Results 161–180 of 596 for speaker:Mr Edward Lyons

British Nationality Bill (Allocation of Time): Interpretation (29 Apr 1981)

Mr Edward Lyons: We shall have to see. If the Government had thought that 60 hours was an adequate time, they would not have introduced a guillotine motion. The Leader of the House did not allege that there had been filibustering by the Opposition, but the Government obviously believe that 60 hours is not adequate. If the hon. Gentleman thinks that 60 hours is sufficient, he will vote against the motion. That...

Business of the House (27 Apr 1981)

Mr Edward Lyons: Is the Minister aware that not only is the Bill complicated; there has been no filibustering, and the most complicated parts have already been passed, so that we should now be able to make faster progress? In those circumstances, as many millions of people in this country are affected by the Bill, will the Government consider the effect on them of not having the majority of the clauses in a...

Brixton (Disturbances) (13 Apr 1981)

Mr Edward Lyons: While condemning the lawlessness, may I ask whether the Home Secretary is aware that the best way of helping the unfortunate police in their thankless task of keeping the lid on the bubbling cauldron of frustration in Brixton is to remove the causes of the fire which stokes that cauldron? Does not that mean not only a wide-ranging inquiry but at the very least a commitment now for substantial...

Orders of the Day — Belize (17 Mar 1981)

Mr Edward Lyons: I am sorry to learn that the Minister for Overseas Development is to leave the House at the end of this Parliament. Although I do not agree with his views on the Common Market, he has been a brilliantly resourceful anti-Market gladiator for many years. He is a master of the art of parliamentary questions in Opposition. My only regret, now that he is a Minister, instead of a Back Bencher, is...

Belize (17 Mar 1981)

Mr Edward Lyons: I congratulate the Minister on the progress that he has made towards the independence of Britain's last colony in the Western hemisphere. Will he bear in mind that the reason why Guatemala has been so obdurate is that it enshrined the claim to Belize in its 1946 constitution? In the negotiations, has there been any promise to remove the assertion of sovereignty over Belize from the Guatemalan...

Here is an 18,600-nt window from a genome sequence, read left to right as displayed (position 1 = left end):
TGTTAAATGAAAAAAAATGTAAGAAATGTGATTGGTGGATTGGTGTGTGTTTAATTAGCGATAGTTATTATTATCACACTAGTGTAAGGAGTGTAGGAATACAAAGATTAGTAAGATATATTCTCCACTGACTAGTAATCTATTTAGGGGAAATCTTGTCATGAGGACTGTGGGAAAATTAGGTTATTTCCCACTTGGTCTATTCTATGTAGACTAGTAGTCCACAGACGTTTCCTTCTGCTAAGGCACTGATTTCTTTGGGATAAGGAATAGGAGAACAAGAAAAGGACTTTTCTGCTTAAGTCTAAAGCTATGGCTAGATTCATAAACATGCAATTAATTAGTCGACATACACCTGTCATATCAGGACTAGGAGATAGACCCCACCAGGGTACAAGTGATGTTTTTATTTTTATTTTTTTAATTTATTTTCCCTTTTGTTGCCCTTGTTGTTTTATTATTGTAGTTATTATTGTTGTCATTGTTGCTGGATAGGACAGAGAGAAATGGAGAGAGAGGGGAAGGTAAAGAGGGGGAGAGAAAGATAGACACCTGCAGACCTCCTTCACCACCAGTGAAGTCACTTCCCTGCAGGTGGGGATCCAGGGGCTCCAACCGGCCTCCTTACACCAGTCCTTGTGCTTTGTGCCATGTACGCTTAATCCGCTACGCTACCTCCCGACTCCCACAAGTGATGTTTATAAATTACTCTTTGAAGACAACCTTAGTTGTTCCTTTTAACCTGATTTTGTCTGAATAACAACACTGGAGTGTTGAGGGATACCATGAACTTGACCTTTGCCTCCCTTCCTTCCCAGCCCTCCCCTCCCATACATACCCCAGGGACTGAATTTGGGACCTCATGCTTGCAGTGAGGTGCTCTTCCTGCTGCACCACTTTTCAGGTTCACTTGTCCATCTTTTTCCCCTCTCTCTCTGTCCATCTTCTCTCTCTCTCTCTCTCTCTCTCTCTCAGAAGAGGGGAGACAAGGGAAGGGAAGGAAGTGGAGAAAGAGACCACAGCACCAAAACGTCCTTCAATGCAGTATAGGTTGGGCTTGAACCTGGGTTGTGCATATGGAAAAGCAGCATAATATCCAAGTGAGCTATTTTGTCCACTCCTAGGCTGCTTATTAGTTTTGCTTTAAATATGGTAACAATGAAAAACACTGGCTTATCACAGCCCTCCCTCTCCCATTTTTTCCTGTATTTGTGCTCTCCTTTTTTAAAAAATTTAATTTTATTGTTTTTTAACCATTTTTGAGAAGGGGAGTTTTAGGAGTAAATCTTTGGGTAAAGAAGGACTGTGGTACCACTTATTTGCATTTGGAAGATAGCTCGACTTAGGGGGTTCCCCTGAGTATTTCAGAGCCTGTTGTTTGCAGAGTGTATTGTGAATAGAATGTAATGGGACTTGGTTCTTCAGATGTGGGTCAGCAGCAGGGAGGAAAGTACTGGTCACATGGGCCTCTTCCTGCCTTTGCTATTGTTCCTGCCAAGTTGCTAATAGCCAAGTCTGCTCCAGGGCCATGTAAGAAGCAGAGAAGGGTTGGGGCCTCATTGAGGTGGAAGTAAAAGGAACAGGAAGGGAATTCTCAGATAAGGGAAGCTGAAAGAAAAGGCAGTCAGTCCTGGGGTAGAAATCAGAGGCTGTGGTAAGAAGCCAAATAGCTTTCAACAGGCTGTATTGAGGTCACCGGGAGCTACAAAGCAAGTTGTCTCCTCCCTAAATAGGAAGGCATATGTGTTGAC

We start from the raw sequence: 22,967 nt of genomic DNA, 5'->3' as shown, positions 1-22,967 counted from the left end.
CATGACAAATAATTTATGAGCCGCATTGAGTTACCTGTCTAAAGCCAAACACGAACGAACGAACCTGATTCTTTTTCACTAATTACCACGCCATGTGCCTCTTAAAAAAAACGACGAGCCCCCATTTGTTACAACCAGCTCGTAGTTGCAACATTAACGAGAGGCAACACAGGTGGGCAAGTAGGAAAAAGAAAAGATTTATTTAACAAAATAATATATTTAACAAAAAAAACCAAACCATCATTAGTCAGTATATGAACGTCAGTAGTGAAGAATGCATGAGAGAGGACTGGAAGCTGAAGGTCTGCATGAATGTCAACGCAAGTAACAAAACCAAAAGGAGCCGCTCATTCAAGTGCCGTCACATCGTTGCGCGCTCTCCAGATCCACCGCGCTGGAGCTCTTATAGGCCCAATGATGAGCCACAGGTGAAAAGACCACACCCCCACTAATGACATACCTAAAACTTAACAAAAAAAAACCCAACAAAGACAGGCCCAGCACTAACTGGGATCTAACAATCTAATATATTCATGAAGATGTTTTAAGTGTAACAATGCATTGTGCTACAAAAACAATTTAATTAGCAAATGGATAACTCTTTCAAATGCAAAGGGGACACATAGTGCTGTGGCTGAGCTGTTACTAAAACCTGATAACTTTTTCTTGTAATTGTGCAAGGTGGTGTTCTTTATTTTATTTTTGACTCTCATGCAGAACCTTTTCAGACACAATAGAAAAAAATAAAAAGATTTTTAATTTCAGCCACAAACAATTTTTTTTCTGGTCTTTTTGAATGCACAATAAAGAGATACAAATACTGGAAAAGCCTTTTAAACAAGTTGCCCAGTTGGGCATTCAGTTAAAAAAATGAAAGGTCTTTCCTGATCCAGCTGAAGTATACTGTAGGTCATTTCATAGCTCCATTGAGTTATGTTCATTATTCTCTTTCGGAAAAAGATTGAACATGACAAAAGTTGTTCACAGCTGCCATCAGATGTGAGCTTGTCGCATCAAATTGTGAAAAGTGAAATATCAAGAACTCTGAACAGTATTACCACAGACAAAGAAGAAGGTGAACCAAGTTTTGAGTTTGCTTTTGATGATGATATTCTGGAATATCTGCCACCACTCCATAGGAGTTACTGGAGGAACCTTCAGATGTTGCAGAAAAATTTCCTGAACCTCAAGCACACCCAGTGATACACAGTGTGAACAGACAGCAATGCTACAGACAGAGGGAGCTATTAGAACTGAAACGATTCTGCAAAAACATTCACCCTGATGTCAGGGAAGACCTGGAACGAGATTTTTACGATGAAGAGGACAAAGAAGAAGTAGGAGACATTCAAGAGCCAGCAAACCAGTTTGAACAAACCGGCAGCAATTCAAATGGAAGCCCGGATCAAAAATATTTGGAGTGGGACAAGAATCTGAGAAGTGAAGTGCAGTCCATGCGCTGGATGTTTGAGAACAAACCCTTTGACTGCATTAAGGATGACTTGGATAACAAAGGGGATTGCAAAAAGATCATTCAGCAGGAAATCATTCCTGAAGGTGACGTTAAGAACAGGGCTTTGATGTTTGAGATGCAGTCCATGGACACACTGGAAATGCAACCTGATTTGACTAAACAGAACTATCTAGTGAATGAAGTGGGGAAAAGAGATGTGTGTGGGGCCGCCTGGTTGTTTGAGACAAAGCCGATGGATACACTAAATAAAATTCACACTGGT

Oral Answers to Questions — Trade: Japan-United Kingdom Trade (16 Mar 1981)

Mr Edward Lyons: Is not one of the reasons for the imbalance that Japan is well ahead in consumer electronics technology? Will the right hon. Gentleman consult his colleagues with a view to ensuring that British companies invest in advanced technology in this sector in Britain so that we do not have to import from Japan?

Oral Answers to Questions — Industry: West Yorkshire ( 9 Mar 1981)

Mr Edward Lyons: asked the Secretary of State for Industry what steps he is taking to promote industrial activity in West Yorkshire.

Oral Answers to Questions — Industry: West Yorkshire ( 9 Mar 1981)

Mr Edward Lyons: In view of the doubling of unemployment in Yorkshire and Humberside between May 1979 and January 1981, and the fact that in Bradford alone an average of over 100 jobs weekly were lost in 1980, will the Minister again consider the problem of investment incentives for Yorkshire and, indeed, for Britain generally, so that we can create more employment? Is not the present situation tragic, and...

Clause 20: International Development Association (Finance) ( 4 Mar 1981)

Mr Edward Lyons: Does my hon. Friend agree that, if one could achieve some degree of multilateral disarmament, the amount of money that would be freed for assisting the underdeveloped countries would be vastly greater than it is today? One of the great prizes that would result from disarmament—either entire or to a degree, mutually agreed—would be that those vast resources could rejuvenate large parts of...

Orders of the Day — Textile, Clothing and Footwear Industries (26 Feb 1981)